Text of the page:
While it is true that turbulence is generated by vortex stretching, which is present even in inviscid flows, the question still presents itself: where does the vorticity arise. Since the original poster stated that his interest is in practical applications, this question is not a trivial one. In any application with solid walls, the absence of viscosity not only eliminates a source of vorticity production, but also removes a strong local damping function of turbulence. Substituting numerical dissipation for physical viscosity has always seemed a little off to me, and I'm still skeptical of results from such simulations. Of course, I had a colleague once who said that all turbulence models are just rough approximations, and maybe an inviscid approach is just a little rougher than most.
Vino likes this.
agd is offline   Reply With Quote

Old   August 28, 2013, 12:57
Default
  #8
Senior Member
 
Filippo Maria Denaro
Join Date: Jul 2010
Posts: 1,247
Rep Power: 17
FMDenaro will become famous soon enough
Quote:
Originally Posted by agd View Post
While it is true that turbulence is generated by vortex stretching, which is present even in inviscid flows, the question still presents itself: where does the vorticity arise. Since the original poster stated that his interest is in practical applications, this question is not a trivial one. In any application with solid walls, the absence of viscosity not only eliminates a source of vorticity production, but also removes a strong local damping function of turbulence. Substituting numerical dissipation for physical viscosity has always seemed a little off to me, and I'm still skeptical of results from such simulations. Of course, I had a colleague once who said that all turbulence models are just rough approximations, and maybe an inviscid approach is just a little rougher than most.
Your comment is wellcome, further to the vorticity equation for inviscid flows, the problem must be closed by BC.s and initial condition for vorticity. If no initial vorticity exists and no vorticity flows into the domain then you are right. At least excluding the case of internal production of vorticity that can be modelled by some device producing circulation (I was thinking something like MVG).
Vino likes this.
FMDenaro is offline   Reply With Quote

Old   August 29, 2013, 08:14
Default
  #9
Member
 
Vino
Join Date: Mar 2013
Location: India
Posts: 70
Rep Power: 3
Vino is on a distinguished road
Quote:
Originally Posted by cfdnewbie View Post
Turbulence is generated through a vortex stretching mechanism, which only required three-dimensionality. Viscosity is NOT needed to produce a scale cascade, only to limit the cascade to a finite bandwidth.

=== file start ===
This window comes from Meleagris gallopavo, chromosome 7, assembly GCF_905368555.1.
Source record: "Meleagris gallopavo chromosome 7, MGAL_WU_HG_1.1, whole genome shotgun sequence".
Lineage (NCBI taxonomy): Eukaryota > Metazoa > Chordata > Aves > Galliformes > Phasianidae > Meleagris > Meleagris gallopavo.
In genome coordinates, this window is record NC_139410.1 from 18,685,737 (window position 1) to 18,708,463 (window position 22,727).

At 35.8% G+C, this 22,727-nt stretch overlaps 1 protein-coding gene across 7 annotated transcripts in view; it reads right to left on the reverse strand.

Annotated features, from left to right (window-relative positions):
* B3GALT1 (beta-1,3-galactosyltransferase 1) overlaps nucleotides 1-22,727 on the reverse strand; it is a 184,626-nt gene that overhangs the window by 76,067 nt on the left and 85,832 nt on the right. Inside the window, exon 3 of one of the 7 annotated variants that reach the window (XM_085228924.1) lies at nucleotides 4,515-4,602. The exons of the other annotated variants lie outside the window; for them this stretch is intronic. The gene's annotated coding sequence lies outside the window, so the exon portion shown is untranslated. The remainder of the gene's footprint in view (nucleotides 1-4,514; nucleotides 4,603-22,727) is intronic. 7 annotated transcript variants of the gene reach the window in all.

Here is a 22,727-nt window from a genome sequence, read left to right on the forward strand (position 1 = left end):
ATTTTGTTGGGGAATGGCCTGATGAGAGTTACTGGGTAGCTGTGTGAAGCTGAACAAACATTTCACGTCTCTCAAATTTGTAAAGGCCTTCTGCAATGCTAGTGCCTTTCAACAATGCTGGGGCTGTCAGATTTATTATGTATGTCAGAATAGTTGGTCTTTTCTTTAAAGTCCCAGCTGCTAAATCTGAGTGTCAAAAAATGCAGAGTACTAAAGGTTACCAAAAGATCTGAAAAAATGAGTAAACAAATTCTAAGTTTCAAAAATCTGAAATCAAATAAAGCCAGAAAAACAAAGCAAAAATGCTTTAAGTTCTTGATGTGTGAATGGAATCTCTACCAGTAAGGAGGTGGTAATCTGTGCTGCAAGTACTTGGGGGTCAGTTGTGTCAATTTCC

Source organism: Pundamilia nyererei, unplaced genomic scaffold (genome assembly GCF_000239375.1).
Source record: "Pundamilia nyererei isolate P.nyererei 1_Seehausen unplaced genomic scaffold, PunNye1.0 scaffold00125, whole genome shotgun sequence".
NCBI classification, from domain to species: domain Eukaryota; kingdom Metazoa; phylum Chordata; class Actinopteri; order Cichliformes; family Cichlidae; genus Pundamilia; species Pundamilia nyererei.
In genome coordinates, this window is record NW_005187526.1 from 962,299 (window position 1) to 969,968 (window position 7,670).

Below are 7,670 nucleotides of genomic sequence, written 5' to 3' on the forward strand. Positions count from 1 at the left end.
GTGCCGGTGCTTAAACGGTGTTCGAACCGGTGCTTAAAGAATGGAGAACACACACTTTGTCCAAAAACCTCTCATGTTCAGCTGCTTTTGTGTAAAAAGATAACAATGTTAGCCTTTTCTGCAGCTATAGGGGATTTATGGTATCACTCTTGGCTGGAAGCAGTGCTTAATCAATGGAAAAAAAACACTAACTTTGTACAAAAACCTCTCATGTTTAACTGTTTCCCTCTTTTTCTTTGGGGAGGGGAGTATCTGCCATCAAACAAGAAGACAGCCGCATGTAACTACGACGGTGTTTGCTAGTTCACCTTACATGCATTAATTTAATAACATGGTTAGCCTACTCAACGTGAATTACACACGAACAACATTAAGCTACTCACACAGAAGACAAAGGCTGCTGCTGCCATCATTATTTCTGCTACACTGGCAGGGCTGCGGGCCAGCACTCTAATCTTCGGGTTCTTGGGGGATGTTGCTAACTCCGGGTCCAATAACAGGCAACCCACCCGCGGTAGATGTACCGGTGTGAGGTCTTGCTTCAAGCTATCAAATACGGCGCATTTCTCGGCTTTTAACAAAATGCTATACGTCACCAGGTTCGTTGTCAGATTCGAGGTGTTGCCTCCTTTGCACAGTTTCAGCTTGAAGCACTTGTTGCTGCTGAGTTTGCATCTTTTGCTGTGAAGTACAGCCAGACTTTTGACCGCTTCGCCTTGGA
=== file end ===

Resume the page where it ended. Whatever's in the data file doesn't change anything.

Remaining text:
My doubt again is, as our friend said above, is there any possibility that an inviscid flow can generate turbulence? even when we stir inviscid flow with spoon for example, we can not generate vorticity, because of slip condition.( i agree that the situation is different for practical idealization which was my original question )
Vino is offline   Reply With Quote

Old   August 29, 2013, 08:48
Default
  #10
Senior Member
 
Filippo Maria Denaro
Join Date: Jul 2010
Posts: 1,247
Rep Power: 17
FMDenaro will become famous soon enough
Ok, let's stop for a moment thinking about vorticity.
Consider the 1D inviscid Burgers equation

du/dt + d/dx (u^2/2) =0

This model produces what is called "Burgulence", see http://arxiv.org/pdf/nlin/0012033.pdf

Now consider a very smooth initial condition, for example u(x,0) = u0*sin(x), you will simply see that the Fourier component exp(ikx) when inserted into the non linear term will produce exp(2ikx) and so on for time passing...
This is the generation of a scale cascade adn is a model to understand the born of turbulence.
The issue is that even a very smooth initial field can produce an infinite number of wavelenghts.
Of course, if the initial is exactly zero you can not generate nothing but if you have some "small fluctuations" superimposed this generates a cascade.

in 2 and 3D cases, the scenario is the same, the non linearity in the momentum equation generates the scale cascade that can be seen by the vorticity in the stretching action. Viscosity will only dissipate vortices at the Kolmogorov scale (well, the dissipation starts at the Taylor microscale and continues up to the Kolmogorov scale)

In conclusion, any practical application in which velocity gradients are present and interact by means of the non linear convection, produce scale cascade despite of the absence of viscosity.
cfdnewbie and Vino like this.
FMDenaro is offline   Reply With Quote

Old   August 29, 2013, 15:07
Default
  #11
Member
 
Vino
Join Date: Mar 2013
Location: India
Posts: 70
Rep Power: 3
Vino is on a distinguished road
Thank you very much. Now i got some better clarity regarding this.
Vino is offline   Reply With Quote

Reply

Thread Tools
Display Modes

Posting Rules
You may not post new threads
You may not post replies
You may not post attachments
You may not edit your posts

BB code is On
Smilies are On
[IMG] code is On
HTML code is Off
Trackbacks are On
Pingbacks are On
Refbacks are On


Similar Threads
Thread Thread Starter Forum Replies Last Post
reversed flow at pressure inlet and turbulent viscosity is limited.... cfdiscool FLUENT 9 September 20, 2014 12:53
Turbulent Flow in Straight Square Duct - k-ep Validation mcclud STAR-CCM+ 2 August 7, 2012 16:56
Turbulent flow + VOF CK FLOW-3D 3 January 13, 2009 07:30
Natural convection - Inlet boundary condition max91 CFX 1 July 29, 2008 20:28
Inviscid flow solver luca_g OpenFOAM Running, Solving & CFD 0 December 21, 2006 12:55


All times are GMT -4. The time now is 15:13.